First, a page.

Secondary licensing and taxation related to gambling point-of-consumption laws in the UK are to become effective in the final quarter of 2014 but not before additional criticism from the head of the Gibraltar Betting and Gaming Association.
GBGA chief executive Peter Howitt referred to Gibraltar as a British territory for 300 years but this law could be a "hammer blow."
"The UK plans take no account of the need to assess an operator with reference to the jurisdiction in which they are based, the quality of local regulation and the need for mutual agreement on a wide range of other regulatory matters including anti money laundering, data protection, consumer protection, contract enforcement and payments protection," Howitt said.
"By putting the Gambling Commission in the position that it is licensing and regulating overseas operators in a vacuum in places where it has no proper information gathering, monitoring or enforcement powers, the UK government ignores many crucial regulatory issues that are necessary to protect British consumers from harm."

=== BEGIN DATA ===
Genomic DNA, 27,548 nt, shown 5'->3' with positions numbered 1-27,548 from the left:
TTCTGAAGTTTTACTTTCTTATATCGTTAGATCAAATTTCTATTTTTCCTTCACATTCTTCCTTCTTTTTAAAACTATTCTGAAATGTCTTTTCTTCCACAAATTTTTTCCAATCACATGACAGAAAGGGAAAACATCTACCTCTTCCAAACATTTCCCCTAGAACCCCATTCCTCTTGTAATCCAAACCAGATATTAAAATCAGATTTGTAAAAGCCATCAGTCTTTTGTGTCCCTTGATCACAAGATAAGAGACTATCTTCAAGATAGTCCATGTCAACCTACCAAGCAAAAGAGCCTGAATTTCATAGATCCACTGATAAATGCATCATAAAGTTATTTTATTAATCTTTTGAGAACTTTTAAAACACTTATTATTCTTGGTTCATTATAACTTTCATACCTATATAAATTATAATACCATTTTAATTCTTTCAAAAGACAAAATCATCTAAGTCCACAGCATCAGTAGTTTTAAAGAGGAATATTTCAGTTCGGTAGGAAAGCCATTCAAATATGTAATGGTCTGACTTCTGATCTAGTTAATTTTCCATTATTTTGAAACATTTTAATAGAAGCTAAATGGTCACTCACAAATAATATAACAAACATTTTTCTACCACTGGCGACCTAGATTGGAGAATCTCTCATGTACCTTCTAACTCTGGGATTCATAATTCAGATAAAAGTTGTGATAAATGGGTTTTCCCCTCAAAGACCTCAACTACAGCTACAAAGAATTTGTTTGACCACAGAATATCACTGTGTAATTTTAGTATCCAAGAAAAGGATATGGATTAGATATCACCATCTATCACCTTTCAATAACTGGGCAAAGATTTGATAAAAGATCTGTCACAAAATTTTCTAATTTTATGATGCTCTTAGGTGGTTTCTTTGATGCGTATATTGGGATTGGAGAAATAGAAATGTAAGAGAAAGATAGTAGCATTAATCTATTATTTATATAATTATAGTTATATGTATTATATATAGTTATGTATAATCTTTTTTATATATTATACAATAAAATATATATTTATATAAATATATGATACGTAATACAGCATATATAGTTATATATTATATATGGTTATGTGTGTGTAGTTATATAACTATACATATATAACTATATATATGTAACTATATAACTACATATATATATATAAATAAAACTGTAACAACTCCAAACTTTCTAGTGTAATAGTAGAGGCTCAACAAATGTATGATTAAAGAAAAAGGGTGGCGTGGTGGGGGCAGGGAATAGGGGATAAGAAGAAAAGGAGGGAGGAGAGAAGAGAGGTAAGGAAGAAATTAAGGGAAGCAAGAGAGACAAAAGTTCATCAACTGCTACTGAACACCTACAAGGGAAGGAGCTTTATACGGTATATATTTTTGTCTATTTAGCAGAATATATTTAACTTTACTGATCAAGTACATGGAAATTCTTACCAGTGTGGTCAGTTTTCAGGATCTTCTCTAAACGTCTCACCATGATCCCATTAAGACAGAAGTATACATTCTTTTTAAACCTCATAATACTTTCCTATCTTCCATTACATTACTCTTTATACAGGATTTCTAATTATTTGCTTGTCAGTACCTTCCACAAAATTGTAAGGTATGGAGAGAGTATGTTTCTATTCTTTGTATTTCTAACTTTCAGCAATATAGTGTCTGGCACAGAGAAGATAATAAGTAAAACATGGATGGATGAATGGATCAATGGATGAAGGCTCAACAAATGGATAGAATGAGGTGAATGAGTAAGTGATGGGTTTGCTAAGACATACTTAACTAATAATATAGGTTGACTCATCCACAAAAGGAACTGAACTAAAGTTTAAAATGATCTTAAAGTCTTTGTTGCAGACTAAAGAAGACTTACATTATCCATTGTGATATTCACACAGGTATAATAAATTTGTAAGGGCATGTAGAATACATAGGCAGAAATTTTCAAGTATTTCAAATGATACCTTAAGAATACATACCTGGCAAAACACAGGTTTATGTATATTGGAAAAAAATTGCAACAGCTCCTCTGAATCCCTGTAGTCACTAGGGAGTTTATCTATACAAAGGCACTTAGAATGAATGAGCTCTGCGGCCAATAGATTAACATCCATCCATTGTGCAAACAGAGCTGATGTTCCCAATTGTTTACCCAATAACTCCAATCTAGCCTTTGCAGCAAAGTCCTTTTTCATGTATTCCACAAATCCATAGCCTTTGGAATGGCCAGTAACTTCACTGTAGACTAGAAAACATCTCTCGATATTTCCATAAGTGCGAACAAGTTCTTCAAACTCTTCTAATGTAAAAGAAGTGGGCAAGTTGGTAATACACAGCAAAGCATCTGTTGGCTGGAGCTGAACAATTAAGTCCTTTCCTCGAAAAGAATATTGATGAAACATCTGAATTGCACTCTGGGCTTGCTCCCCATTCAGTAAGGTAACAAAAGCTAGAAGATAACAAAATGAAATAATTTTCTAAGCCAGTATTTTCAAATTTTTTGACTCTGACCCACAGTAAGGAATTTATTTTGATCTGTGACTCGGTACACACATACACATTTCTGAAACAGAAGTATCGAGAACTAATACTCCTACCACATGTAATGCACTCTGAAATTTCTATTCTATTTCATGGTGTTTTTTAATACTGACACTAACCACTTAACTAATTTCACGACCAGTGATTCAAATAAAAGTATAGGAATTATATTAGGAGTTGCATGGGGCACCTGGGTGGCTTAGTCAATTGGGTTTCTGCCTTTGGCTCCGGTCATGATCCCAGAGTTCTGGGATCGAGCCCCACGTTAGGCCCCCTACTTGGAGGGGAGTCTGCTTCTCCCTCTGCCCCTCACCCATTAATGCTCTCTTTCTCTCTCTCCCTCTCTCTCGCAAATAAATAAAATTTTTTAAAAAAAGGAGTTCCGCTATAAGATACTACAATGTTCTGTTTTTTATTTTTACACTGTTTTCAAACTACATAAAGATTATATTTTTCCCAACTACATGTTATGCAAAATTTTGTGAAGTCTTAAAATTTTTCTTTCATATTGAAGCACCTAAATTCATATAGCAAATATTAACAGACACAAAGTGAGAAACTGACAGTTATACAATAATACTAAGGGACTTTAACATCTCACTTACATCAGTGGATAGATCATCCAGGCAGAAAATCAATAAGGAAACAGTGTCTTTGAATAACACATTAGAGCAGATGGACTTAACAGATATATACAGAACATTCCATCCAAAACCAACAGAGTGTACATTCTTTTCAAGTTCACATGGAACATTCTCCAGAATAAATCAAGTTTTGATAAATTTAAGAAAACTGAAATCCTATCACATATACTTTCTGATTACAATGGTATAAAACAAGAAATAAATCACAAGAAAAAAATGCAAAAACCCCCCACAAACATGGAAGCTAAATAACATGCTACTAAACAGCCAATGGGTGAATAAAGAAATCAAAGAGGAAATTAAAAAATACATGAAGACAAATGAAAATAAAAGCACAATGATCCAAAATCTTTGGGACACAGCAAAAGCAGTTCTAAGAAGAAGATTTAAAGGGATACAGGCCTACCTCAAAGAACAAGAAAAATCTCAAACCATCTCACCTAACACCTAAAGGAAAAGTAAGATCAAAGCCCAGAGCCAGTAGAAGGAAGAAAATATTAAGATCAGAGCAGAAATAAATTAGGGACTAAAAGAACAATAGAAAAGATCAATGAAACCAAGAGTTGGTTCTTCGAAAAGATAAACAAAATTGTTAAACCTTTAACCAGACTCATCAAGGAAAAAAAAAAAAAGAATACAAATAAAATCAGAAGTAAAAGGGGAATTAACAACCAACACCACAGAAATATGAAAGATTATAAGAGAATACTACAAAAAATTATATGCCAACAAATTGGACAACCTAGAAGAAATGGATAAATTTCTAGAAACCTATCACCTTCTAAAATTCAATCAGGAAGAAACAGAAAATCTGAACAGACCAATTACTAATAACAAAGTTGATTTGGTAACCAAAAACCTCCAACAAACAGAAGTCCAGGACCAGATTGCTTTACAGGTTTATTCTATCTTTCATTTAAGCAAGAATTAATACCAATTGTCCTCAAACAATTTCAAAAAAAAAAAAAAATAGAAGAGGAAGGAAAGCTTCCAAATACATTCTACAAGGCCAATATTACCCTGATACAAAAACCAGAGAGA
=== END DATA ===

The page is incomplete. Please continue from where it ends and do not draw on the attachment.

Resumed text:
Howitt has concerns for operators in Gibraltar and the law may require them to move out of the jurisdiction or cut costs.
He also claims that the Association has submitted an alternative solution which would involve cross-border partnership and regulatory supervision.
"Our proposals would ensure that the UK’s consumers are more stringently protected as well as enabling the industry, government and regulators to deal with cross-border issues in a co-ordinated manner," he writes, noting that the core of the GBGA proposal has already proved successful in the regulation of financial services within the EU.
"Once again we urge the British government to reconsider its plans in light of the effect they would have."